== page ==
Due process or cover-up?
Bill Schenck has also occupied center stage in at least three incidents since 2006 that could lead to the conclusion Ohio’s justice system lowered the bar for Mike DeWine’s former law partner. In 2006, just after he retired as Greene County Prosecutor, Schenck rolled a Greene County government vehicle that he was no longer authorized to drive (Story here). At the time and still today some speculate that the official story fell short of the actual events implying there may have been a cover-up orchestrated in part by Schenck’s and DeWine’s former law partner, Steve Haller. Then in November, 2013 Schenck was arrested for operating a vehicle impaired (OVI). In both these cases, after a “no contest” plea, the courts sent him walking with sentences way less than most others in the citizen class who committed similar infractions. In 2013, a few months before the OVI incident, Bill Schenck’s name surfaced as a potential perpetrator in a sexual harassment incident within DeWine’s office. In that investigation, Attorney General DeWine inappropriately demanded the name of a witness who was assured confidentiality. Kristine Cadek, DeWine’s Equal Opportunity Compliance Officer who was conducting the investigation at first resisted as she was concerned for possible retaliation, but provided the name of the witness on August 5, 2013 after DeWine asked the Franklin County Prosecutor to consider filing felony charges against Cadek. Three days later the investigation was concluded with no findings and without identifying the alleged accuser.(1)
Whether or not Schenck was the DeWine friend who emerged as a suspect in the sexual harassment case, there’s no question that Ohio’s legal machine made at least three extraordinary departures from due process in dealing with Bill Schenck’s dust-ups with the law. If nothing else, there is probable cause for an independent prosecutor to come in and reopen any cases where Steve Haller and Bill Schenck may have abused their personal and professional relationship with Mike DeWine for the benefit of themselves or others in the Ohio political class. Greene County Common Pleas Court Case 2009-CV-0305 would be a good place to start. It may be an unusual course of action for Governor Kasich to request that investigation, but considering the preponderance of evidence, it could be the right thing for the citizen class, and who knows, it may even clear Mike DeWine’s reputation once and for all so Attorney General DeWine and Governor Kasich can remove the baggage that could endanger future political ambitions.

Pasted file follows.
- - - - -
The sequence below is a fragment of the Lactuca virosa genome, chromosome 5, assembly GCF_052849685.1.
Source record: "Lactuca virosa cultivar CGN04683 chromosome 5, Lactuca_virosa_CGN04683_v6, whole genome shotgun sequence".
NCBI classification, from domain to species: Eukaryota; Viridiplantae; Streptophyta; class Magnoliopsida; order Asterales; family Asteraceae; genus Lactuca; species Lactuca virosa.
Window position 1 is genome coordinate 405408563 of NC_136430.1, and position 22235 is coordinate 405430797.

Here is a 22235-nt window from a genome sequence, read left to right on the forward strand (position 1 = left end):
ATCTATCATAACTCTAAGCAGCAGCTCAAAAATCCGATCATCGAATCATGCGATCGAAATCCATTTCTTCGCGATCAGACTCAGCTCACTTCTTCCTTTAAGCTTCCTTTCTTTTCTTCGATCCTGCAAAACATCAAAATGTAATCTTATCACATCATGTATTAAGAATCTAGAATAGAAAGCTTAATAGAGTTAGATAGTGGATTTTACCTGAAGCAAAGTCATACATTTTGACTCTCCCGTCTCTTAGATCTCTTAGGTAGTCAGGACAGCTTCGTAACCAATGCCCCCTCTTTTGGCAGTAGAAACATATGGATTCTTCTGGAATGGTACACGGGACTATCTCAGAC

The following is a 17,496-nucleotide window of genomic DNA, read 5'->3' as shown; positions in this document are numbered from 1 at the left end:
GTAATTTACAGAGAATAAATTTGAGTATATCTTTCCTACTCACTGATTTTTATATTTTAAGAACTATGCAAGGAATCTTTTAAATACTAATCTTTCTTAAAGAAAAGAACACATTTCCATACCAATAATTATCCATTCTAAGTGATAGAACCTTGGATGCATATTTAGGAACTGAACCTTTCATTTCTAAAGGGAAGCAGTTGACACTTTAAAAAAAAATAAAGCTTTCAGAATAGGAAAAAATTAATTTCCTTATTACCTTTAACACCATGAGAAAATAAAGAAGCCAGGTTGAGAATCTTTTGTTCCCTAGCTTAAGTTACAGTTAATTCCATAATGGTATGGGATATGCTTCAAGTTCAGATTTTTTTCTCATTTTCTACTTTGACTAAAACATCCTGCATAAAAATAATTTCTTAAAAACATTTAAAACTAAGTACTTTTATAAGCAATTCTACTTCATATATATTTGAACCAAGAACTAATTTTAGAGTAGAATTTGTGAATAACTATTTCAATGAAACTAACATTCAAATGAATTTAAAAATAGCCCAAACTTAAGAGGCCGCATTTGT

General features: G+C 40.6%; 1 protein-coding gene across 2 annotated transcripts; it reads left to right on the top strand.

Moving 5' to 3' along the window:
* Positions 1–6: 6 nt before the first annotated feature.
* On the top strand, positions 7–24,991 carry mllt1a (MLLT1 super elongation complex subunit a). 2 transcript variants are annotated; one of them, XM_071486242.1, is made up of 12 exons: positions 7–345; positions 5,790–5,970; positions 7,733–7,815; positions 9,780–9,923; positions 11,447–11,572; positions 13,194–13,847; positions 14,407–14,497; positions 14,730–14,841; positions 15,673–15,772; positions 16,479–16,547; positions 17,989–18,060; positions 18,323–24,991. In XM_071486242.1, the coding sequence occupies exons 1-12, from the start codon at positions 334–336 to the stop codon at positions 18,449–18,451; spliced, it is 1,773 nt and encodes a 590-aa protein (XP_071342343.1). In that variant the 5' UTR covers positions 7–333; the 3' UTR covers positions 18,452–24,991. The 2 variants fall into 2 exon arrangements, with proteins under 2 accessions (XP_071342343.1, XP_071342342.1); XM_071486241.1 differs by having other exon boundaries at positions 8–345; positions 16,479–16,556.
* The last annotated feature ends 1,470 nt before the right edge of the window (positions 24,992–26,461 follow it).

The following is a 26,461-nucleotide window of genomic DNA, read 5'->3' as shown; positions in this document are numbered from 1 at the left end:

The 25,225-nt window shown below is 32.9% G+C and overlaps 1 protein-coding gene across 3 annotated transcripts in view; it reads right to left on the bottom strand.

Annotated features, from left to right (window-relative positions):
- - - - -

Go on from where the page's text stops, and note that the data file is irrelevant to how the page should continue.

- Alan Johnson, Dem rips DeWine’s handling of probe, Columbus Dispatch, August 12, 2014.
- www.sanduskyregister.com, DeWine crafts different narrative, August 5, 2014.
- Gregory G. Lockhart’s profile published at www.taftlaw.com.
- Jill Drury, Former Greene County prosecutor guilty of lesser charge in OVI case, WDTN, Feb 28, 2014.
- Interview with Bill Schenck, Nashville, Tennessee, August 22, 2002.